Charges: Falling out between friends preceded murder in Marysville

Prosecutors allege Khoa Nguyen offered to apologize to Stephen Collins in person, but then killed him earlier this month.


MARYSVILLE — Just hours before allegedly killing his longtime friend, Khoa Nguyen texted that he wanted to say sorry, criminal charges filed Friday show.

Nguyen, 36, faces charges of second-degree murder and unlawful firearm possession in the shooting of Stephen Collins, 37, who was killed earlier this month in Marysville.

The episode Nguyen may have been trying to apologize for came about a month before Collins’ death.

He banged on Collins’ door at his apartment in the Hallmark House complex at 7218 47th Avenue NE, witnesses told investigators. He reported needing a place to stay because he’d just shot someone. But the friends quickly had a confrontation after Nguyen appeared to be loading Collins’ belongings, including an electric bike, into his own car, according to charging papers.

This incident reportedly led to their falling out.

About a month later, on the afternoon of Jan. 2, Nguyen texted Collins.

“Hey I wanted to tell u sorry,” he wrote, according to court papers. “It’s Khoa.”

Just before 10 p.m. that night, Nguyen arrived at the Marysville apartment complex in his Honda Pilot, court papers say. Nguyen banged on the back door to the apartment. Collins refused to answer. He didn’t want to deal with Nguyen, he told his girlfriend.

But he reportedly left his cell phone in his car. So he went to the parking lot to get it.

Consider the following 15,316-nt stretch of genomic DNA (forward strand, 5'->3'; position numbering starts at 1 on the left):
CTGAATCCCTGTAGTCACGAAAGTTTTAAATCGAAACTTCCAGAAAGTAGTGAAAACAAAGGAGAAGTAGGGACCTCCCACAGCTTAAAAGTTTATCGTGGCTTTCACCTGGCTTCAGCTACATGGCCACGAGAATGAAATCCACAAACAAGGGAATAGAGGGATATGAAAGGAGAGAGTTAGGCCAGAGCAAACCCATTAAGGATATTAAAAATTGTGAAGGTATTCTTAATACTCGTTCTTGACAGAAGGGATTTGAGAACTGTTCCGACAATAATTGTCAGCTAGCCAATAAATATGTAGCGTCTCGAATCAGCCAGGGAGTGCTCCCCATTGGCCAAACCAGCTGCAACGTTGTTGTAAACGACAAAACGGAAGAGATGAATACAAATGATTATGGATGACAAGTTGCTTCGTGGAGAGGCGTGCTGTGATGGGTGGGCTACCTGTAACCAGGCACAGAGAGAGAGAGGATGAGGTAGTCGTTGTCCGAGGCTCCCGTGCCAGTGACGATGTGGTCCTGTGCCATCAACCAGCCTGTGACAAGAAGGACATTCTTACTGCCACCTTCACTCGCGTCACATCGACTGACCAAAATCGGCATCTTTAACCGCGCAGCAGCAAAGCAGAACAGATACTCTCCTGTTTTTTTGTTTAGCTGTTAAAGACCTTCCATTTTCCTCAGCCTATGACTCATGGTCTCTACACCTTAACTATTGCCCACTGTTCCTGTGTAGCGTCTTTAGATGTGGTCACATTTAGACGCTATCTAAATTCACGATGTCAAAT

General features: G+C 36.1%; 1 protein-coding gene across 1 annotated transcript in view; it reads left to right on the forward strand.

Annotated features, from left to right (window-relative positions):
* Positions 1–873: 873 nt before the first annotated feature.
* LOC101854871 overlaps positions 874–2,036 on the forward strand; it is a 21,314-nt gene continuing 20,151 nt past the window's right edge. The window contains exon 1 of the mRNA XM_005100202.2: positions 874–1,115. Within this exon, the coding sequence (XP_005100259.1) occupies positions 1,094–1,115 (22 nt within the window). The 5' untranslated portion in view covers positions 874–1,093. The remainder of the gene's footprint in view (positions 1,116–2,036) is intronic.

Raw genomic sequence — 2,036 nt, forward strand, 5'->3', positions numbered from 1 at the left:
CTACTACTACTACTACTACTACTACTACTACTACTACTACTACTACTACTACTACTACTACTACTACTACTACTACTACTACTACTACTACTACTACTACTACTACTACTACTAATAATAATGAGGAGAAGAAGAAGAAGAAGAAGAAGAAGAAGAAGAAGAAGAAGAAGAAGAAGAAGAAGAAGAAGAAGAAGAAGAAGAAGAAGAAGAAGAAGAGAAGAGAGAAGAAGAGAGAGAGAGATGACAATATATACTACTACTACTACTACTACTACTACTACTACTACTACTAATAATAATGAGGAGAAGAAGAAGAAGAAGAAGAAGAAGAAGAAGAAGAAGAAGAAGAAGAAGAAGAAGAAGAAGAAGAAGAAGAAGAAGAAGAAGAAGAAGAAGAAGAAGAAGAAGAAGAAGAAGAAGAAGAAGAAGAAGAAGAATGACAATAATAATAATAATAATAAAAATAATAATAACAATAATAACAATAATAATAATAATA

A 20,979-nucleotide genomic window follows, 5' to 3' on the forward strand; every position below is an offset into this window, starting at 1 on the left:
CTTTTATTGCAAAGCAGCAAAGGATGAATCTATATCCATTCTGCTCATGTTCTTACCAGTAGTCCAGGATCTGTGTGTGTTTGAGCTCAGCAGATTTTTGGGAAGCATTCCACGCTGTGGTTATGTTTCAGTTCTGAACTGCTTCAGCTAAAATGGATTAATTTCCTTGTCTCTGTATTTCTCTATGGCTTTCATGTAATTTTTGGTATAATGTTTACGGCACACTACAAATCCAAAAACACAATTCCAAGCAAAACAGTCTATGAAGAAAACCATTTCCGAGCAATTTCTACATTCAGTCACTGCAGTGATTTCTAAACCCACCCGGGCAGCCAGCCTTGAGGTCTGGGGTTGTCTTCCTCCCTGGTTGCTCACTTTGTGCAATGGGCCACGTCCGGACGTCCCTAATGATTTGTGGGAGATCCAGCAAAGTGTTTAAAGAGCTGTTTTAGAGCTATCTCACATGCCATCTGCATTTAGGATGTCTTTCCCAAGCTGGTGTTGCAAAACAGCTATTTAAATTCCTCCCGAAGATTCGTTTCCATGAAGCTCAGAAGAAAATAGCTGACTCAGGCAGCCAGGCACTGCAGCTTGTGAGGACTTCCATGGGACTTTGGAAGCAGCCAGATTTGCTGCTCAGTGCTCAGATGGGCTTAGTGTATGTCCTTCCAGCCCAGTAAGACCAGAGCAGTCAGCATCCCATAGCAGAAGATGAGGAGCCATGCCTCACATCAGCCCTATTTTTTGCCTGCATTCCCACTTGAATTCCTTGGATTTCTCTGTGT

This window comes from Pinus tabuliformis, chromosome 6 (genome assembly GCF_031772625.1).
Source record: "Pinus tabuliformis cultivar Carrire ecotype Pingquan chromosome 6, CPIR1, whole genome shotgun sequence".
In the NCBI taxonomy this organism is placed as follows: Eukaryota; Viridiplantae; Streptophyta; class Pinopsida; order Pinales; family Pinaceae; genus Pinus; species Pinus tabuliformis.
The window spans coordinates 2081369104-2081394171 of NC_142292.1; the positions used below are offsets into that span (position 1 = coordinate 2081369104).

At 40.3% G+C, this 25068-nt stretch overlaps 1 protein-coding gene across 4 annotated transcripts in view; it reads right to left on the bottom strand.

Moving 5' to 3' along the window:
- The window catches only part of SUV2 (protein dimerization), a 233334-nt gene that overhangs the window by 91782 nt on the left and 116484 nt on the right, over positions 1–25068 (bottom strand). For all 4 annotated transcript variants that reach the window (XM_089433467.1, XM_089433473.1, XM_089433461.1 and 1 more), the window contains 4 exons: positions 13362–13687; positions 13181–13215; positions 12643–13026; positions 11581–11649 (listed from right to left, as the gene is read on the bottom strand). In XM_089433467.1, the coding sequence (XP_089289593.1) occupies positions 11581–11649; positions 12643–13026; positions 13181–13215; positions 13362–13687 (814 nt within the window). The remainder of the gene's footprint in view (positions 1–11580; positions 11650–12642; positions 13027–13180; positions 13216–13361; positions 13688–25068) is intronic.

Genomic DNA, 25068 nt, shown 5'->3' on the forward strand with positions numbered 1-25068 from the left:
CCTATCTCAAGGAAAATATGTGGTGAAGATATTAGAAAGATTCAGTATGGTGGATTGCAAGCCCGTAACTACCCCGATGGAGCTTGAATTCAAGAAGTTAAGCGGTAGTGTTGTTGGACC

Around 10:11 p.m., Collins stood outside the passenger door of the Pilot. That’s when two flashes lit up on surveillance cameras, deputy prosecutor Michael Boska wrote in the charges. Collins fell back.

Nguyen got out of the Pilot, walked over to Collins, ran back to the driver’s side and drove away, according to court documents.

Hearing the shots, Collins’ girlfriend ran outside. She found Collins on the ground and called 911. Less than ten minutes later, medics pronounced him dead. He didn’t have any weapons, according to the charges.

The Snohomish County Medical Examiner’s Office reportedly found three gunshot wounds on Collins, two in the back and one in his chest.

Over six hours later, police were able to contact Nguyen at his home in Granite Falls. He responded to his name. He reported needing more time to surrender. He wanted to speak to his parents, according to court papers. Nguyen held what looked like a pistol to his head. In a 911 call of his own, he told authorities he planned to kill himself.

About three more hours later, around 7:45 a.m. Jan. 3, a SWAT team took the suspect into custody without incident. Nguyen told officers he killed someone because he was trying to help and someone had been hiding “dirty ass guns around my property.” He also claimed he killed Collins in self-defense.

A friend told detectives Nguyen becomes a different person when he uses Xanax. It makes him violent, the friend reported. He used Xanax on the day of the shooting, prosecutors alleged.

In a previous incident, Nguyen had held a gun to to the head of Collins’ friend. Collins had to wrestle it away, according to court documents.

After Nguyen’s arrest, investigators found his Pilot under a tarp with different license plates on the front and back. They also recovered a 9 mm pistol with no visible serial number, known as a “ghost gun” that is intended to be untraceable. Three bullet casings were found in the Pilot, the charges say.